I guarantee you a Democrat with win the Governor's race in less than 20 years. Your prediction is wishful thinking at best. And yes, the Democrat would probably be more conservative than national Democrats, but it's foolish to think that the GOP will have a 30 year winning streak. That was probable 50 years ago, when white Georgia were overehemingly Democratic and Blacks couldn't vote, but the state is much different now.
Logged

Can't we all just get along?
Mister Mets
YaBB God
*****
Posts: 1636
United States


View Profile
« Reply #19 on: August 08, 2012, 09:09:36 pm »
Ignore

The ideal circumstance would be an open election with a Republican in the White House.

The party in the White House typically does poorly in the midterms. But incumbent Governors tend not to be blamed for any disagreements in Washington. In 2006, Republican Governors were reelected in Minnesota, California and Vermont. In 2010, a Democratic Governor was reelected in Arkansas, although Governors of Ohio and Iowa were defeated.

So if the stars align, with Democrats choosing a talented candidate during a favorable cycle and the Republicans choosing someone less appealing, the Democrats have a good chance of getting one of their own elected Governor of Georgia.

The party's bench seems to be weak, as the legislators tend to come from liberal areas. An ideal candidate would be the US Attorney, who can presumably appeal to conservative voters as a law and order candidate.

Former Georgia Attorney General Thurbert Baker seems like an okay candidate. He lost his 2010 Gubernatorial primary to former Governor Roy Barnes.
Logged
TheDeadFlagBlues
YaBB God
*****
Posts: 3637
Mexico


View Profile
« Reply #20 on: August 08, 2012, 10:47:33 pm »
Ignore

The Republican hacks in here amuse me.
Logged



Economic score: -6.26
Social score: -7.74
Lowly Griff
Adam Griffin
YaBB God
*****
Posts: 5460
Greece


View Profile
« Reply #21 on: August 11, 2012, 03:41:13 am »
Ignore

I have a whole series of thoughts on this topic, but it's already late so I will just post a couple of initial things.

Roy Barnes was the best chance for us in 2010 and may still be come 2014. I have another candidate in mind for 2014 or perhaps 2018. I'm fairly against the idea of a third Barnes run, but he did manage to perform very well given the 2010 national wave of Republicanism. As was mentioned before, Barnes managed to halve the margin of loss in 2010 when compared to 2006 - which should have been a great year for Georgia Democrats (and very well have been, relatively) but was a disaster.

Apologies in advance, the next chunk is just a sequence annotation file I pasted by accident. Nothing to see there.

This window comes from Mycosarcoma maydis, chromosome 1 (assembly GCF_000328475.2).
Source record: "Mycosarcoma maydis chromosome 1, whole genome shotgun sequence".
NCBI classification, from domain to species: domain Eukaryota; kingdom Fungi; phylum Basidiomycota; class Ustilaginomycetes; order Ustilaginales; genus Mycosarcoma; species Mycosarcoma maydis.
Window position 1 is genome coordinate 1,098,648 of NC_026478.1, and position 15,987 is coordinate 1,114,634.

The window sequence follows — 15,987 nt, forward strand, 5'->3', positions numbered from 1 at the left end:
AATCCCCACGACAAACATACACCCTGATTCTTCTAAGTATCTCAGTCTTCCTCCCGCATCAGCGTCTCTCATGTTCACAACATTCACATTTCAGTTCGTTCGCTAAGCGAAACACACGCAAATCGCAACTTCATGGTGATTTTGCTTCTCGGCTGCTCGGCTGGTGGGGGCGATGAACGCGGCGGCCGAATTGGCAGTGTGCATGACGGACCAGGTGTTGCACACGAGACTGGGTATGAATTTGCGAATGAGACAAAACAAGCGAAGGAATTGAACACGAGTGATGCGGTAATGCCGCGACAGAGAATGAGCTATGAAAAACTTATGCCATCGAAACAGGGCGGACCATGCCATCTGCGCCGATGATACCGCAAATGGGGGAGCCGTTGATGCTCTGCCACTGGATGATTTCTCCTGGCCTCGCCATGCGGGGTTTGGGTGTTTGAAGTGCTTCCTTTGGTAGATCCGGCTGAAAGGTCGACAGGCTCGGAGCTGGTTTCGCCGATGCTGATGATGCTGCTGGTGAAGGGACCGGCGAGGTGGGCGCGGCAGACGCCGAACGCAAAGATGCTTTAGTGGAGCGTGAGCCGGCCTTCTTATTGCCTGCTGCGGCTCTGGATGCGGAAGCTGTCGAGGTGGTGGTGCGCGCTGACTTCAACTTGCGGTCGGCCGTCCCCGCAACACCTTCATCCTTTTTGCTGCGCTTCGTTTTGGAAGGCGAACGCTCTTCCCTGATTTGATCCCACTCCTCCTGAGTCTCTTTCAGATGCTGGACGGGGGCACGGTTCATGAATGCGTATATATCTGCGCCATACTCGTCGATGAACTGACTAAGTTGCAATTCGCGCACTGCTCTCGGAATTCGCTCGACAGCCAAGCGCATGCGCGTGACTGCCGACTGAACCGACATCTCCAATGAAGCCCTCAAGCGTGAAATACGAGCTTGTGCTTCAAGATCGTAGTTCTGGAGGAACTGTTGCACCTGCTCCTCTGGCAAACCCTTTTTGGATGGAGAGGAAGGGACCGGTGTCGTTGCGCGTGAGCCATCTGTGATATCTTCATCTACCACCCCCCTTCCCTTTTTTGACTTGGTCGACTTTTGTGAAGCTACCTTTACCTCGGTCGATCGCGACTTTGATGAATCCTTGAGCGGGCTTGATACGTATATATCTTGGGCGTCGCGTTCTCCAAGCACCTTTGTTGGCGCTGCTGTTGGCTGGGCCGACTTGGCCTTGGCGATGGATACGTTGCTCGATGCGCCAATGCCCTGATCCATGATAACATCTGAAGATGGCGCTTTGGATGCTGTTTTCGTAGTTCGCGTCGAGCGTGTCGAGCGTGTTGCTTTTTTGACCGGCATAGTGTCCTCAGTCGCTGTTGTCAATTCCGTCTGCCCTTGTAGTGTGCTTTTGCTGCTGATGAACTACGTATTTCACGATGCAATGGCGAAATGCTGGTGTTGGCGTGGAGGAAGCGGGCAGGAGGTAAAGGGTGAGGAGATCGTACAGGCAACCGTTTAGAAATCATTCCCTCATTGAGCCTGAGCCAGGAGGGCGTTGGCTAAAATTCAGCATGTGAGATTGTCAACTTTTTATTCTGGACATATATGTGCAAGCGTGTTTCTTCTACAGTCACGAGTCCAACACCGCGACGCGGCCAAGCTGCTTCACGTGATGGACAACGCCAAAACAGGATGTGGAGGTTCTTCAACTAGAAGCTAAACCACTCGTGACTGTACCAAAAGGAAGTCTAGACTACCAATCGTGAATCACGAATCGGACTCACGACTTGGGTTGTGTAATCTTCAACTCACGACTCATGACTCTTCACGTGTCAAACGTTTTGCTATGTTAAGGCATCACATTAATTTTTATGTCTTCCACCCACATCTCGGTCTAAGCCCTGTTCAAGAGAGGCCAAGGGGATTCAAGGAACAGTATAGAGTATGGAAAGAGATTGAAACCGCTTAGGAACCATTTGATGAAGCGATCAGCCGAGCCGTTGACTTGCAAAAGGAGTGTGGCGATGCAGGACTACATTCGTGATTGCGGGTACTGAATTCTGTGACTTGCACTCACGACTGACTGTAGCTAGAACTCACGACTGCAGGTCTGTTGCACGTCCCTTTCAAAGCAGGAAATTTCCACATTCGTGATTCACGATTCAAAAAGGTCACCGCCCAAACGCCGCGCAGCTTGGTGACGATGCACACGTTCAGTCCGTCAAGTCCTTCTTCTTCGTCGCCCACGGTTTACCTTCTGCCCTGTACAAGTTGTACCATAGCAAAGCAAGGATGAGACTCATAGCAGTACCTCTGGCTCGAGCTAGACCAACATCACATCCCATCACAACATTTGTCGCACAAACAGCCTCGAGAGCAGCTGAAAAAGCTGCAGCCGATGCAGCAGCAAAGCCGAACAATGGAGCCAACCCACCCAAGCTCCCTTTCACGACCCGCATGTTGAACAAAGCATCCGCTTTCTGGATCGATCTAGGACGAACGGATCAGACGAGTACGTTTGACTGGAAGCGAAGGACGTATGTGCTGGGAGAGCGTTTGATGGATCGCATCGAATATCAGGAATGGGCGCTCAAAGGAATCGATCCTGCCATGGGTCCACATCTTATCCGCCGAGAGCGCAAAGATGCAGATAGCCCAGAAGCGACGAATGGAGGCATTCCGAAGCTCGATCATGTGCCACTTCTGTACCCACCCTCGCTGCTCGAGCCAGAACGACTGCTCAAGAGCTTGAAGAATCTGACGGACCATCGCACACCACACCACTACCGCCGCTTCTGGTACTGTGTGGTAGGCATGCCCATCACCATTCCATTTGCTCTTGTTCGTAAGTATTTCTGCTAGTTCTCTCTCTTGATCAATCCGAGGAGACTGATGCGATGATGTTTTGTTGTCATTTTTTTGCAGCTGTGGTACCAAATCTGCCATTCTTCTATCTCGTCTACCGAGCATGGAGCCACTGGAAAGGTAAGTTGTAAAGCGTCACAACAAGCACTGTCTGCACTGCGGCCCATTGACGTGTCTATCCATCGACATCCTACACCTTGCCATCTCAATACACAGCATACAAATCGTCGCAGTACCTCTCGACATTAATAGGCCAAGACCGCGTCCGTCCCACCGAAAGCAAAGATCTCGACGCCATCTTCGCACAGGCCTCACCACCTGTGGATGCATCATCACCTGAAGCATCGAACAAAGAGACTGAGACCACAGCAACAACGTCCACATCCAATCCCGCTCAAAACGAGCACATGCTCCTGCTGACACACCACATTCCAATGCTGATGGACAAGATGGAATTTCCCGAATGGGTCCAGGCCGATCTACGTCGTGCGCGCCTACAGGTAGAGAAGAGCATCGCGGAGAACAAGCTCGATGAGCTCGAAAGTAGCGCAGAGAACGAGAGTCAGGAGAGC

Here's a map showing the swing in 2010 compared to 2006 (LOL at the four cute counties that decided to decrease both RPI & DPI and go + Libertarian):



Barnes managed to gain some relative traction in many parts of the state, including the unbreakable northern part. Deal had hometown advantage in NE Georgia and did quite well in conservative, formerly Democratic areas in SE Georgia. Again, I have to emphasize: does this look like a typical 2010 swing map?



Also, there's this map showing above-average (% of pop) minority and white counties. Since the map was designed to illustrate electoral possibilities:

  • With whites, I defined "above-average" at 60%, which is 5 points higher than the state average. (votes in higher proportion)
  • With minorities, I defined "above-average" at 40%, which is 5 points lower than the state average (sizable ineligible Latino population)



A ton of potential in many counties awaits the Democratic Party if it ever develops an effective GOTV effort outside of Atlanta.

And finally, what I imagine an ever-so-slight 2014/2018 Democratic victory looking like, assuming the candidate is white (I can't see your image, cope; would love to compare):

« Last Edit: August 11, 2012, 03:47:43 am by IDS Legislator Griffin »Logged

I don't have to meet a certain standard in order for God to allow me into heaven.
IDS Emperor Maxwell
mah519
YaBB God
*****
Posts: 12127
Germany


Political Matrix
E: 6.52, S: -7.57

P

View Profile
« Reply #22 on: August 19, 2012, 04:17:53 pm »
Ignore

by being really conservative.
Logged

Boot out the Bums! Vote for Dorman for Governor!

JacobNC
psychicpanda
Full Member
***
Posts: 176
United States


View Profile
« Reply #23 on: August 19, 2012, 07:57:11 pm »
Ignore

Huh? How was it unexpectedly close?

He overperformed.  Or at least, he kept Deal at McCain's percentage (which was very much an underperformance).  A Republican in Georgia should've won 60-40 in 2010, at least.  Sparks in Alabama also overperformed, but I don't see Democrats winning there in the near future.

Sink in Florida and Sheheen in South Carolina are two Southern Democrats who definitely would've won in another year.
Logged
JacobNC
psychicpanda
Full Member
***
Posts: 176
United States


View Profile
« Reply #24 on: August 19, 2012, 08:00:49 pm »
Ignore

The ideal circumstance would be an open election with a Republican in the White House.

The party in the White House typically does poorly in the midterms. But incumbent Governors tend not to be blamed for any disagreements in Washington. In 2006, Republican Governors were reelected in Minnesota, California and Vermont. In 2010, a Democratic Governor was reelected in Arkansas, although Governors of Ohio and Iowa were defeated.

That's a good point - in fact, in 2006, Democrats' best states were Wyoming, Tennessee, Oklahoma and Arizona.  Republicans' best were Connecticut and Hawaii.  Gubernatorial elections are not affected by national politics nearly as much as Senate and House races.
Logged
Pages: [1] Print 
« previous next »
Jump to:  


Login with username, password and session length

Logout

Powered by SMF 1.1.19 | SMF © 2013, Simple Machines